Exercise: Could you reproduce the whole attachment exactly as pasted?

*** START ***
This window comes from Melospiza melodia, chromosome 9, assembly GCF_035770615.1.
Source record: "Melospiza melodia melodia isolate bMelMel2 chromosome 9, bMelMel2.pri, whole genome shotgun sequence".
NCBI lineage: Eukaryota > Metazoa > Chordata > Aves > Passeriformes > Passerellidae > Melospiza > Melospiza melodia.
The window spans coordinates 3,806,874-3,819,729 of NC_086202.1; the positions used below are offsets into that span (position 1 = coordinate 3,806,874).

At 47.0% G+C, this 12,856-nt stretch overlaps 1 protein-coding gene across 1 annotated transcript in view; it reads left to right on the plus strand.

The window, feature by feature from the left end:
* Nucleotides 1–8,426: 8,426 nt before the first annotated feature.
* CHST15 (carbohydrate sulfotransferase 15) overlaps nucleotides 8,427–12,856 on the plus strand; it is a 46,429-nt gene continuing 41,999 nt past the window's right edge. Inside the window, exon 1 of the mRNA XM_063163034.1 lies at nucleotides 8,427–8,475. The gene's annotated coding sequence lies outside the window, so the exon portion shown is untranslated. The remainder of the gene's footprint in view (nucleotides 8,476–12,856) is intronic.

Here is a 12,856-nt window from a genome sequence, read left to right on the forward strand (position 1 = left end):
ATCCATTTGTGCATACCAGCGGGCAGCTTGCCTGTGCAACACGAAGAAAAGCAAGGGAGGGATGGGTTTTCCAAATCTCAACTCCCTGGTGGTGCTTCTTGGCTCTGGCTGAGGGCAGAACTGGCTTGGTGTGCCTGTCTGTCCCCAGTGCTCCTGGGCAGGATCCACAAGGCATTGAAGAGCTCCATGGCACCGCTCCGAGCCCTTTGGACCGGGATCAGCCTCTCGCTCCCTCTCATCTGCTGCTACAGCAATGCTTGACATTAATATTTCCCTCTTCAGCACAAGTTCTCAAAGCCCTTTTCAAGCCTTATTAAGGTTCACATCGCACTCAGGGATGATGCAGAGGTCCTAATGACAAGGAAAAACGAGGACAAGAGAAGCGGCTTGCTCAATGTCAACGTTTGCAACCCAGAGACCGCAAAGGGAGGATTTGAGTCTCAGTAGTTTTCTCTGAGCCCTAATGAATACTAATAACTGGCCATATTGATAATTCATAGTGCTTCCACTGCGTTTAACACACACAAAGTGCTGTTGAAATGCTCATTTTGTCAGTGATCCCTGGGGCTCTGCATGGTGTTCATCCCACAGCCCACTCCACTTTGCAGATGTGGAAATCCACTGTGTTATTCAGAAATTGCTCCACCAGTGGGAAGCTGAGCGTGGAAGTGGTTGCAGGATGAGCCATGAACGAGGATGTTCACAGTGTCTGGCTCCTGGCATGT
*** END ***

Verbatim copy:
This window comes from Melospiza melodia, chromosome 9, assembly GCF_035770615.1.
Source record: "Melospiza melodia melodia isolate bMelMel2 chromosome 9, bMelMel2.pri, whole genome shotgun sequence".
NCBI lineage: Eukaryota > Metazoa > Chordata > Aves > Passeriformes > Passerellidae > Melospiza > Melospiza melodia.
The window spans coordinates 3,806,874-3,819,729 of NC_086202.1; the positions used below are offsets into that span (position 1 = coordinate 3,806,874).

At 47.0% G+C, this 12,856-nt stretch overlaps 1 protein-coding gene across 1 annotated transcript in view; it reads left to right on the plus strand.

The window, feature by feature from the left end:
* Nucleotides 1–8,426: 8,426 nt before the first annotated feature.
* CHST15 (carbohydrate sulfotransferase 15) overlaps nucleotides 8,427–12,856 on the plus strand; it is a 46,429-nt gene continuing 41,999 nt past the window's right edge. Inside the window, exon 1 of the mRNA XM_063163034.1 lies at nucleotides 8,427–8,475. The gene's annotated coding sequence lies outside the window, so the exon portion shown is untranslated. The remainder of the gene's footprint in view (nucleotides 8,476–12,856) is intronic.

Here is a 12,856-nt window from a genome sequence, read left to right on the forward strand (position 1 = left end):
ATCCATTTGTGCATACCAGCGGGCAGCTTGCCTGTGCAACACGAAGAAAAGCAAGGGAGGGATGGGTTTTCCAAATCTCAACTCCCTGGTGGTGCTTCTTGGCTCTGGCTGAGGGCAGAACTGGCTTGGTGTGCCTGTCTGTCCCCAGTGCTCCTGGGCAGGATCCACAAGGCATTGAAGAGCTCCATGGCACCGCTCCGAGCCCTTTGGACCGGGATCAGCCTCTCGCTCCCTCTCATCTGCTGCTACAGCAATGCTTGACATTAATATTTCCCTCTTCAGCACAAGTTCTCAAAGCCCTTTTCAAGCCTTATTAAGGTTCACATCGCACTCAGGGATGATGCAGAGGTCCTAATGACAAGGAAAAACGAGGACAAGAGAAGCGGCTTGCTCAATGTCAACGTTTGCAACCCAGAGACCGCAAAGGGAGGATTTGAGTCTCAGTAGTTTTCTCTGAGCCCTAATGAATACTAATAACTGGCCATATTGATAATTCATAGTGCTTCCACTGCGTTTAACACACACAAAGTGCTGTTGAAATGCTCATTTTGTCAGTGATCCCTGGGGCTCTGCATGGTGTTCATCCCACAGCCCACTCCACTTTGCAGATGTGGAAATCCACTGTGTTATTCAGAAATTGCTCCACCAGTGGGAAGCTGAGCGTGGAAGTGGTTGCAGGATGAGCCATGAACGAGGATGTTCACAGTGTCTGGCTCCTGGCATGT